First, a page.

By Rep. John Payne, Majority Chair
House Gaming Oversight Committee
Internet gaming is a growing business – right now millions of Americans, including many Pennsylvanians, are playing games of chance online.
But unlike visitors to Pennsylvania’s brick-and-mortar casinos, these players are at risk for fraud and abuse by unlicensed and unregulated offshore gambling sites operating outside the law.
That’s why I’ve introduced legislation to regulate the Internet gaming industry. If enacted, House Bill 649 will provide needed safeguards for consumers and generate new, much-needed revenue for the state at the same time.
Specifically, the measure would allow the state’s 12 existing casinos to expand their operations into online gaming with the purchase of a $5 million license. Operators would also pay a 14 percent tax to the state on proceeds, the same as for casinos.
A recent study released by a Philadelphia-based economic consulting firm estimates the newly expanded industry would generate approximately $120 million for Pennsylvania in the first year. These funds would help offset the state’s projected $2 billion budget deficit without levying new taxes on working Pennsylvanians.
This is a move that has proven successful in other states. Currently Internet gaming is legal in Nevada, New Jersey and Delaware. These states have shown that the technology exists to regulate online games safely and effectively, while generating new tax revenue.
Regulating online gaming in Pennsylvania would require operators to incorporate responsible guidelines for Internet gambling into their overall compulsive and problem gambling plans, enable the Pennsylvania Gaming Control Board to establish consumer protections, such as limits on time played, deposits and losses and prominent links to help lines and other gambling resources on online gaming websites.
It would require state-of-the-art technologies and “Know Your Customer” practices to ensure minors can’t gamble.
If enacted, my proposal would also ban unlicensed operators in the state, and impose hefty fines on illegal sites. In addition to creating a legal, safe Internet gambling alternative, these measures will help drive illegal operators out of the Pennsylvania market.
Enacting my legislation would also help make Pennsylvania casinos more competitive, and prevent the loss of customers over state lines. When Pennsylvania licensed its first casinos in 2004, the only local competition came from Atlantic City. Now there are casinos in most of our neighboring states, including Delaware, Maryland, Ohio, New York and West Virginia.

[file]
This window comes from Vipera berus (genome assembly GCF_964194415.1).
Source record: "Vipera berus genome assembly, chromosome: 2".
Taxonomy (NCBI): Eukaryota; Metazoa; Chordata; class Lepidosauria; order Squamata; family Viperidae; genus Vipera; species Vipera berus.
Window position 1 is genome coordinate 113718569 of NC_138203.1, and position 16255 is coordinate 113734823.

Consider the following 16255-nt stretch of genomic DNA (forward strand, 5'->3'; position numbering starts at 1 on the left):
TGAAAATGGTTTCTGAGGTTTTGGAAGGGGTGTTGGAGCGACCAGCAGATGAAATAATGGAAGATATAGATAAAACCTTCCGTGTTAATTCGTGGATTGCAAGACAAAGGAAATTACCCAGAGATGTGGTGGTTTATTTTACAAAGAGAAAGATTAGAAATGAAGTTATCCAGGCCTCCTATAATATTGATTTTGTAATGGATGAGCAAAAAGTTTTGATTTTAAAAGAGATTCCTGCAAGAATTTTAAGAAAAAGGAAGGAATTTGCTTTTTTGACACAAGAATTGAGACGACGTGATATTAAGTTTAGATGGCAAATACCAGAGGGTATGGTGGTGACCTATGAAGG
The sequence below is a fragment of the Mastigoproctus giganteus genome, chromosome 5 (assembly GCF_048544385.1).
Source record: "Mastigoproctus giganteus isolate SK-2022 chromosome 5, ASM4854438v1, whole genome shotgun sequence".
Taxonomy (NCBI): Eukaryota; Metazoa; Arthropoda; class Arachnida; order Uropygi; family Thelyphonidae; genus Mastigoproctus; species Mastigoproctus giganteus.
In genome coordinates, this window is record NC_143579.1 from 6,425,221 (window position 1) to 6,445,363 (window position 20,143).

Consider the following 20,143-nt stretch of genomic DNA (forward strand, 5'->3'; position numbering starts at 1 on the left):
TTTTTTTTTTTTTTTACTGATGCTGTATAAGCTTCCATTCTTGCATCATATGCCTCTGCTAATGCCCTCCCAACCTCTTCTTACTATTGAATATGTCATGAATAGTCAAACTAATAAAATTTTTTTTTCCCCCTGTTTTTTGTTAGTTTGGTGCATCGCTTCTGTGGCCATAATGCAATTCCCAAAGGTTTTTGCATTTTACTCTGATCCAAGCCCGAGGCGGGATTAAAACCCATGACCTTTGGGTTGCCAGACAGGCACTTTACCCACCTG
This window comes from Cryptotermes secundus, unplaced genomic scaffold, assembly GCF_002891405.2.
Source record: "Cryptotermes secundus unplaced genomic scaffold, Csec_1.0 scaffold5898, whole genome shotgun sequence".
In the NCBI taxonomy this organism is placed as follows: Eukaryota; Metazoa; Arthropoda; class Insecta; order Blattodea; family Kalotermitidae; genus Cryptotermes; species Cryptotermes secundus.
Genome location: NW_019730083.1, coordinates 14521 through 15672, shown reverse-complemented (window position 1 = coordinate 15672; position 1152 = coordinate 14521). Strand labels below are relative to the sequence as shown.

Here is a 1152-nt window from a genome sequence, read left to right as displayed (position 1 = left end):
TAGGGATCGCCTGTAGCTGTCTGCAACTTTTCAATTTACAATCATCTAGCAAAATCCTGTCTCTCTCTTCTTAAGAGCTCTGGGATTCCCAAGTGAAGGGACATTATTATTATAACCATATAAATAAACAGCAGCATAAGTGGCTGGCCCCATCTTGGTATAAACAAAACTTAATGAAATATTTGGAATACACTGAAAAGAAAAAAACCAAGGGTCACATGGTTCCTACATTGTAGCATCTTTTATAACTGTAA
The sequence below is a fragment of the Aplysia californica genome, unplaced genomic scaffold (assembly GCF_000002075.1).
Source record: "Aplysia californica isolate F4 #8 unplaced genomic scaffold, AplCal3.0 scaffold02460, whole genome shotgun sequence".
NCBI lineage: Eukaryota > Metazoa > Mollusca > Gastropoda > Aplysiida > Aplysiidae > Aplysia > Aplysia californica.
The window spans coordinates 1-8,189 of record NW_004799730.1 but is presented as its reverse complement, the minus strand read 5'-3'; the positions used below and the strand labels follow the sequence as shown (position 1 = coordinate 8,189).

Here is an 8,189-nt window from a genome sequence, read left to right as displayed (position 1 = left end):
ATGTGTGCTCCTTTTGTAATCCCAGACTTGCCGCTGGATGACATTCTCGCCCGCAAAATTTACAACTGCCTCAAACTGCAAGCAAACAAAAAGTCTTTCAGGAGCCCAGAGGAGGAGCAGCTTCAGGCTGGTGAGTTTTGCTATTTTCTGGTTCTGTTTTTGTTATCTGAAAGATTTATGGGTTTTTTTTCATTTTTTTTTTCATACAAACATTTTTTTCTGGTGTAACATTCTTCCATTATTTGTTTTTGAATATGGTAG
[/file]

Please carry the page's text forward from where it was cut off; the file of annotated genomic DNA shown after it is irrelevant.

Expanding the business to the Internet would help to grow Pennsylvania’s gaming industry for the future, as research shows online gaming patrons become new visitors to casinos.
This move would strengthen an industry that’s proven to reap economic benefits for the state.
To date, legalized gambling has created 15,000 new jobs in Pennsylvania, generated significant property tax relief and spurred economic development. This legislation will help ensure the future growth of the industry and cement Pennsylvania’s place as a top competitor in the field.
One of the main reasons I am authoring this legislation is if Internet gaming is legalized, the new law would implement cutting-edge safeguards to bar minors from those sites.
Recent advances in player verification and geolocation technology have enabled states like Nevada, New Jersey and Delaware to successfully exclude underage players online. Under my proposal, only Pennsylvania adults over the age of 21 would be able to access online games offered by the state’s casinos.Nearly 2,000 years ago, the Roman philosopher Seneca said that luck is what happens when preparation meets opportunity. By enacting effective state policy today, we can help prepare Pennsylvania’s gaming industry for the future, protect consumers and seize the opportunity to safely meet consumer demand and generate new revenue for the Commonwealth.